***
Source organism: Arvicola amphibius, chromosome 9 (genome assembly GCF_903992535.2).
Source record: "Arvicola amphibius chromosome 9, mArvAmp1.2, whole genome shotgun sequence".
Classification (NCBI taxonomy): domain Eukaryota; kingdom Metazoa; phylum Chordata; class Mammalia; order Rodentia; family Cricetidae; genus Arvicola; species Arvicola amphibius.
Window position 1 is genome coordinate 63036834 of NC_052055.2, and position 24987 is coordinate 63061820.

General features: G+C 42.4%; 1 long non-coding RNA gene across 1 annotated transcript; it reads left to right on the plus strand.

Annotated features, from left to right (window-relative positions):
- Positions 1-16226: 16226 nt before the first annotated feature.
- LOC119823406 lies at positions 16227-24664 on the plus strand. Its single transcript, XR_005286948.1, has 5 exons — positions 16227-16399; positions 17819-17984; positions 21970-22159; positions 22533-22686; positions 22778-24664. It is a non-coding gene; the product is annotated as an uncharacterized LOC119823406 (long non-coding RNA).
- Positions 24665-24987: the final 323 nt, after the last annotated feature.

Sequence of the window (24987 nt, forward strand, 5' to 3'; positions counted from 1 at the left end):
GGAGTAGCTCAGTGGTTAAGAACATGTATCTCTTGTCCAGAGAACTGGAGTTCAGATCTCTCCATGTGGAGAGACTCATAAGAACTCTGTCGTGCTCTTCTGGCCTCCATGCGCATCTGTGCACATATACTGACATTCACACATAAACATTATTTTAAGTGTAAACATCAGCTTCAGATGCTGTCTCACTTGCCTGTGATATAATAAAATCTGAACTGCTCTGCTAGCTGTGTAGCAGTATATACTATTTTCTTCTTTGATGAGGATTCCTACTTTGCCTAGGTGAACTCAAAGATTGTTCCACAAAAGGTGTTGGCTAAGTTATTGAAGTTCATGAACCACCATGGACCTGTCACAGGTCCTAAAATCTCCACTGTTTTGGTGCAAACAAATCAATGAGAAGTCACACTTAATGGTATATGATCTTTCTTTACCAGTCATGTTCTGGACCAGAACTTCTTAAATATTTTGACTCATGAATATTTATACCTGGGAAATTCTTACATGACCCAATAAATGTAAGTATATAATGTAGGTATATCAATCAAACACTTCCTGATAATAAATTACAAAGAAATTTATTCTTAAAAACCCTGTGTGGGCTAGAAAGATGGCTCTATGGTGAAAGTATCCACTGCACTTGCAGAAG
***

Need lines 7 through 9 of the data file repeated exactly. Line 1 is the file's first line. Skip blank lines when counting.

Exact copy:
- Positions 1-16226: 16226 nt before the first annotated feature.
- LOC119823406 lies at positions 16227-24664 on the plus strand. Its single transcript, XR_005286948.1, has 5 exons — positions 16227-16399; positions 17819-17984; positions 21970-22159; positions 22533-22686; positions 22778-24664. It is a non-coding gene; the product is annotated as an uncharacterized LOC119823406 (long non-coding RNA).
- Positions 24665-24987: the final 323 nt, after the last annotated feature.